It’s been almost 11 full months since the Vancouver Canucks traded Ryan Kesler to the Anaheim Ducks in a draft day blockbuster.
The Ducks are winning this trade.
The Canucks had a rebound season but it ended in disappointment with a first-round playoff loss to Calgary. The Ducks and the 30-year-old Kesler are in the Western Conference Final against the Chicago Blackhawks.
With four wins in this round, the Ducks would advance to the Stanley Cup Final. Should that happen, it would be Kesler’s second trip to the championship series in five years.
And he’s been a big part of the Ducks’ success this post-season, too.
From the Orange County Register:
Twenty goals and 27 assists were welcomed and appreciated over the 82-game schedule, but not the primary reason why Murray kept talking to Vancouver about acquiring him. He’s got four goals and five assists in the Ducks’ playoff games, but it’s more than that.
Kesler has been dominant in the faceoff circle, winning 63.7 percent of his draws. He’s an essential part of a penalty-killing unit that’s allowed only four power-play goals. And each of his scores has made a difference.
“There’s been a lot of moments like that,” Ducks coach Bruce Boudreau said. “Those are the things that probably stand out more for me than anybody scoring three goals or getting booed or any of those things.
“So far, what I’ve seen, he’s upped his game.”
Steven Stamkos can often be the center of attention with the Tampa Bay Lightning. It happens when you put up 51 and 60 goals in single seasons.
But, it appears sometimes a move to the wing can benefit Stamkos, which was the case late in the second round against Montreal, according to the Tampa Tribune.
“Yeah, I mean, it’s worked well the two games that we’ve done it. You know, sometimes it’s just a little change,” Stamkos told reporters on Friday.
“Some things aren’t going well, and you want to try some different combination playing on the wing. It’s definitely a little different. Your responsibility is maybe not as great as playing center. For me, I felt like my legs have been a little better. Got some pucks in space coming down the wing, being able to get some shots.
“But definitely in my opinion I’ve been able to get more quality chances and been able to use my speed down the wing a little more and get some more pucks on that. So it’s been a good change.”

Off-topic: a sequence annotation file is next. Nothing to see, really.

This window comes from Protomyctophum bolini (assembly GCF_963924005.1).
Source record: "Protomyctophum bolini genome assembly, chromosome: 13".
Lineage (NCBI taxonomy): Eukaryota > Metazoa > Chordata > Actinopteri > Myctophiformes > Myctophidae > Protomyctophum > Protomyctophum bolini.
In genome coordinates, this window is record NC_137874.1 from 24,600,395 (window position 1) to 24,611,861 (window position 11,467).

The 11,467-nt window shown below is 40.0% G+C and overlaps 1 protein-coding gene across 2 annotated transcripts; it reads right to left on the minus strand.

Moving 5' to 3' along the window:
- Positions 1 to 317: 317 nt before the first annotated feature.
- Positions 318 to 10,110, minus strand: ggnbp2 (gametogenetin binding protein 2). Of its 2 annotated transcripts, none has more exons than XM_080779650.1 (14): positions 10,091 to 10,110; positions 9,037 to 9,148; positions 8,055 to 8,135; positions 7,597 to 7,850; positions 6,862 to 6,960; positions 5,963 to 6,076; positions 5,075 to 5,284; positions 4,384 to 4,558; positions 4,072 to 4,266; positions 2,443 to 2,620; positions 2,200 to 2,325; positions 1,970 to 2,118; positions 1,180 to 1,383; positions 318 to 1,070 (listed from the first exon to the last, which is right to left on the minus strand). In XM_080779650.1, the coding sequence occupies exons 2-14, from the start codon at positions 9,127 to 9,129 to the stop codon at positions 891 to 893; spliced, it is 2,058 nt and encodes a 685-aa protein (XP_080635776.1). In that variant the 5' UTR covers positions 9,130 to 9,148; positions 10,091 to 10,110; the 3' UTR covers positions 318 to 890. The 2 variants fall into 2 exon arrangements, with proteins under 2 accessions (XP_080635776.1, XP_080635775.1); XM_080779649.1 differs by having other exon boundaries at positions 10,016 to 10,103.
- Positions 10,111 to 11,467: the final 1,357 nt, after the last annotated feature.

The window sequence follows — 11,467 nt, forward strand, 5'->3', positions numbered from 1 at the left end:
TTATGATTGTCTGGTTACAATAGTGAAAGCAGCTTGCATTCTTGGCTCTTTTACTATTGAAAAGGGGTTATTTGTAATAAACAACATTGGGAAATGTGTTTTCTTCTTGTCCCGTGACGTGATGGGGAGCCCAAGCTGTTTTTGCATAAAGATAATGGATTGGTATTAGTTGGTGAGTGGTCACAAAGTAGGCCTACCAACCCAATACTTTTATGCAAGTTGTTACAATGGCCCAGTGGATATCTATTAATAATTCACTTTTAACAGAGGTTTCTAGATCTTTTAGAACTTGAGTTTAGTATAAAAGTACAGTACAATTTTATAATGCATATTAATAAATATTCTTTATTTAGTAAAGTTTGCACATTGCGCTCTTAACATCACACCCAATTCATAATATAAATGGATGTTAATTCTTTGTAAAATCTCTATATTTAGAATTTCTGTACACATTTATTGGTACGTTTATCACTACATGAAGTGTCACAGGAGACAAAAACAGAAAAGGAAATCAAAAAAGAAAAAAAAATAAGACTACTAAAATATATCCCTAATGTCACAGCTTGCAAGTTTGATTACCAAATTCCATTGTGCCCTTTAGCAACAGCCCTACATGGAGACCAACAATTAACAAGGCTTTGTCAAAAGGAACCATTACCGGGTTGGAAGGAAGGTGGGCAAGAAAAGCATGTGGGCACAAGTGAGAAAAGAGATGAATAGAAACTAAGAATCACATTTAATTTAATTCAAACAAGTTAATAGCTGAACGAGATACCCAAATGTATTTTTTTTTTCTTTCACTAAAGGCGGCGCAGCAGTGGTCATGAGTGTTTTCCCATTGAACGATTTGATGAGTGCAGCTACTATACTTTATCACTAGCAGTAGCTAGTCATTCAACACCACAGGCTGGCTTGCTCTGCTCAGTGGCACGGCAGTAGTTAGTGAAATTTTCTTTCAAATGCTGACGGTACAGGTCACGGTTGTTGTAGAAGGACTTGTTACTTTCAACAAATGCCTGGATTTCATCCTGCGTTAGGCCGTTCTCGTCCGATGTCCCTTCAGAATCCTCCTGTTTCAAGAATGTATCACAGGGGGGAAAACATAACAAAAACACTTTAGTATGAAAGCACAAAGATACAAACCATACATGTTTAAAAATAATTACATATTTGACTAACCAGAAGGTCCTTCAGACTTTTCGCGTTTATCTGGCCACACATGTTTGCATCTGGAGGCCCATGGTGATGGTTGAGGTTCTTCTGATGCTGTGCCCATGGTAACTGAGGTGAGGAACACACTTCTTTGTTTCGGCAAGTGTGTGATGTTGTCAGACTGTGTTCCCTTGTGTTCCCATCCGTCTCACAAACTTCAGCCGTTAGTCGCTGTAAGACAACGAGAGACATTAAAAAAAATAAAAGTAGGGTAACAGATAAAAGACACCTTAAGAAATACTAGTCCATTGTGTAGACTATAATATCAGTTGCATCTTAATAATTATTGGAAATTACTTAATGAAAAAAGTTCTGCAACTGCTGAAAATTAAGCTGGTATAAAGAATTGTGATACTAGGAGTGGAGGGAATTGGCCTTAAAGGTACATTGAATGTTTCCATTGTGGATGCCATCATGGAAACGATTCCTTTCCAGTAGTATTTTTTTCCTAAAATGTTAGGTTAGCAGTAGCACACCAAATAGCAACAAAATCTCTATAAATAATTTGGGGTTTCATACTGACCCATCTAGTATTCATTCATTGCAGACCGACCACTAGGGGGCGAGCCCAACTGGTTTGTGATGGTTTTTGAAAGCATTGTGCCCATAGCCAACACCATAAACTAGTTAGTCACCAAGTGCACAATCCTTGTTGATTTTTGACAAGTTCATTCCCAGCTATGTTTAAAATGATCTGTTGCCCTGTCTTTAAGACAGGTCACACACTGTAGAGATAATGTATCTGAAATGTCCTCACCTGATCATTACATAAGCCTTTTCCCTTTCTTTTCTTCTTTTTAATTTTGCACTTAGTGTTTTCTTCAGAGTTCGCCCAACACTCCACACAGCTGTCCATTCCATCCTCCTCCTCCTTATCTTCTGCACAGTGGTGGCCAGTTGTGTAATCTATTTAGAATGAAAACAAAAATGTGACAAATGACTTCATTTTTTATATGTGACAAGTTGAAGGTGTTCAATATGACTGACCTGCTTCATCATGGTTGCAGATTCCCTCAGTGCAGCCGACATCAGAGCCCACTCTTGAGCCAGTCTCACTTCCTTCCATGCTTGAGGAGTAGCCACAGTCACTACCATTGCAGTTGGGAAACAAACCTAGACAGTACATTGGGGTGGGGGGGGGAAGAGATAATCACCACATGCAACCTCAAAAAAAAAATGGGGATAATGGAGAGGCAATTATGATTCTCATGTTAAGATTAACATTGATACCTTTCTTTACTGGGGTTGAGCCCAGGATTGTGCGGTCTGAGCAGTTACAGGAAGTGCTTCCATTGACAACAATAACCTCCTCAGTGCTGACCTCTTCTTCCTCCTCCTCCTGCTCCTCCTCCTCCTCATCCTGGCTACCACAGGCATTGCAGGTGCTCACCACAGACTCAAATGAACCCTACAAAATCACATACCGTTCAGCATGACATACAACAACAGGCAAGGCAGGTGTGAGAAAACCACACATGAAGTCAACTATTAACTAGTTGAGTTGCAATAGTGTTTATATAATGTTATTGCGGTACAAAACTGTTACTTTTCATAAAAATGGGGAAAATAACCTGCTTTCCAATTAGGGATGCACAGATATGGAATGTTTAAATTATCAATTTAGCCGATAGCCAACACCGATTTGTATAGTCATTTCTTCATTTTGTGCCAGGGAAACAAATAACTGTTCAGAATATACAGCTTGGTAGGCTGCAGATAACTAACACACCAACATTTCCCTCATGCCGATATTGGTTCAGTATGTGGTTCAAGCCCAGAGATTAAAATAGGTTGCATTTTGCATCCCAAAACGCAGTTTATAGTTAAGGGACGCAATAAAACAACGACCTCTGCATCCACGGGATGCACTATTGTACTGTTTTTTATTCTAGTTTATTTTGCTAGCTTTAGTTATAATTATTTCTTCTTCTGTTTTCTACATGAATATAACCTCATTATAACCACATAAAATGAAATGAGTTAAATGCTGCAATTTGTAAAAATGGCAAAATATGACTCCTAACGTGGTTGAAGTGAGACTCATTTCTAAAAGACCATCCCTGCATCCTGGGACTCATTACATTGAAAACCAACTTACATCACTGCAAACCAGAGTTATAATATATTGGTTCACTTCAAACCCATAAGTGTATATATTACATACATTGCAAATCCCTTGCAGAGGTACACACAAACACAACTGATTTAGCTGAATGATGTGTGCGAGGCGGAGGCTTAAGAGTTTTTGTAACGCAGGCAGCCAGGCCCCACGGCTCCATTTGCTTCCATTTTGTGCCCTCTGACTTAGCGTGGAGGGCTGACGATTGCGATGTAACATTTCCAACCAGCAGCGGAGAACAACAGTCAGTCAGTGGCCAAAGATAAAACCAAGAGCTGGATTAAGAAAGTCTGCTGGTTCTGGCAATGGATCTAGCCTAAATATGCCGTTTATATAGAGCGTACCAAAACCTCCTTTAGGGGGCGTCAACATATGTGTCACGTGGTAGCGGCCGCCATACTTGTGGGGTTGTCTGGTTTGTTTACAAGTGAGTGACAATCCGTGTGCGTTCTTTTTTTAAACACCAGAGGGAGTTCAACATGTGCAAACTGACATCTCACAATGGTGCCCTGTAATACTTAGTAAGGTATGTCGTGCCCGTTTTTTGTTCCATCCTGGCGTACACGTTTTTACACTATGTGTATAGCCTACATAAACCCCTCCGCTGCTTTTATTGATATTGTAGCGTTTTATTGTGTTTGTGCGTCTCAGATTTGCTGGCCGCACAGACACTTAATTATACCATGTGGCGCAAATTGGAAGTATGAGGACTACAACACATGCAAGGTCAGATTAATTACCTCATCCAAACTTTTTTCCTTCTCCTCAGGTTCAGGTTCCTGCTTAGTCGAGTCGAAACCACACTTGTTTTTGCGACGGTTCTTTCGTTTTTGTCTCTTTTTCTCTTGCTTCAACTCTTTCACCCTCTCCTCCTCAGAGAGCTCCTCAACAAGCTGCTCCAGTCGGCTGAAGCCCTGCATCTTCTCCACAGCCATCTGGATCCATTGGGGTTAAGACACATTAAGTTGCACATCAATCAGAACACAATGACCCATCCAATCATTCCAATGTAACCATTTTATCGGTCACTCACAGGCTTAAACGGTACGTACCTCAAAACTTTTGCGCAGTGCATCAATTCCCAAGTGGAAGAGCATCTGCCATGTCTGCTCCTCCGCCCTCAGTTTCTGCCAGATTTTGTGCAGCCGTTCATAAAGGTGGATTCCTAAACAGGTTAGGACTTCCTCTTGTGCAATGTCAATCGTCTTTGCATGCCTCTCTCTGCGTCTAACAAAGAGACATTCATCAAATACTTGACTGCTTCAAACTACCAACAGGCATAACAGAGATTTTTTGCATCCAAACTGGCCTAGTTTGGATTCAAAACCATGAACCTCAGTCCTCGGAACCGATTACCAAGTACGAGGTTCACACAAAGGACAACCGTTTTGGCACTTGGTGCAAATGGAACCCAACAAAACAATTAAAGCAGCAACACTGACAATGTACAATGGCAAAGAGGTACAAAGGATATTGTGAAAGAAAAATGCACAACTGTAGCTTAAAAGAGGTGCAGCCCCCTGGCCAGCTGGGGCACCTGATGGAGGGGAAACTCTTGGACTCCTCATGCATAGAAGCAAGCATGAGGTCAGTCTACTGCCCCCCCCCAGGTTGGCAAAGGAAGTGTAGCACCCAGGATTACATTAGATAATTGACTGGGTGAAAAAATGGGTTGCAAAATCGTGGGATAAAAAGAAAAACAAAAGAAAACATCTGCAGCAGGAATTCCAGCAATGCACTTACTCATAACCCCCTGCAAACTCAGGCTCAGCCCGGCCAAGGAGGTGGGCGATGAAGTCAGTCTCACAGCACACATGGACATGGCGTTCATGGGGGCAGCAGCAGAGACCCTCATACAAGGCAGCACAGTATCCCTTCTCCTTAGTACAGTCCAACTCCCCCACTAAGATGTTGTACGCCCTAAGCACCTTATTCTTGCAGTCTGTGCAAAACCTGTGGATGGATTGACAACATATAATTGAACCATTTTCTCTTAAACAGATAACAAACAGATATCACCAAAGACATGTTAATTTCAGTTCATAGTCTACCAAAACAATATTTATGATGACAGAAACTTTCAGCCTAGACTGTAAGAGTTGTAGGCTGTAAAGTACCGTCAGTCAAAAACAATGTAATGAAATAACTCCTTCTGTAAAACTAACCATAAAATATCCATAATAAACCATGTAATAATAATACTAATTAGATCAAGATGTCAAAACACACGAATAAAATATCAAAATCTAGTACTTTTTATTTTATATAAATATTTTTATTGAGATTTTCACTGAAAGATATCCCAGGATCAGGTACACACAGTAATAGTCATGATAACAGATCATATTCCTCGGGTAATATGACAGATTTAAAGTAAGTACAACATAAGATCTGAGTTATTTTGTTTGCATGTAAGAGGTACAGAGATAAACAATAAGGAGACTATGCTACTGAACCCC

Tampa Bay’s Tyler Johnson still leads all players in goals this post-season with eight.
After a slow start — three points in the first eight playoff games — Stamkos seems to have found his scoring touch, with three goals and seven points in the last five games.
Barring something completely unexpected in the fall, Connor McDavid’s junior hockey career is over.
It very likely ended for good on Friday, when the Erie Otters lost Game 5 of the Ontario Hockey League championship by a final score of 6-2 to the Oshawa Generals.
McDavid, expected to be the No. 1 overall pick in next month’s NHL Draft, was held off the score sheet in the loss, despite numerous chances. There won’t be a return to Erie for a sixth game in this series, which McDavid believed there would be.
He finished the post-season with 49 points in 20 games, and was named the OHL playoff MVP.
Twice in the final series against Oshawa, McDavid was held without a point, and finished two points shy of the OHL playoff record, held by Justin Papineau and Jason Dawe.
So, what’s next for McDavid in the coming days and weeks?
The NHL’s scouting combine begins June 1 in Buffalo, and the first round of the draft goes June 26 in Sunrise, Fla. The Edmonton Oilers, after winning the draft lottery, have the first selection this year.
“It’s going to be an exciting couple of months here,” McDavid told Rob Faulds during the Sportsnet broadcast following the loss.
“I’m really looking forward to it. Once draft day happens, that’s when the really hard work starts. It’s going to be up to me to figure out what I’m going to do with it.”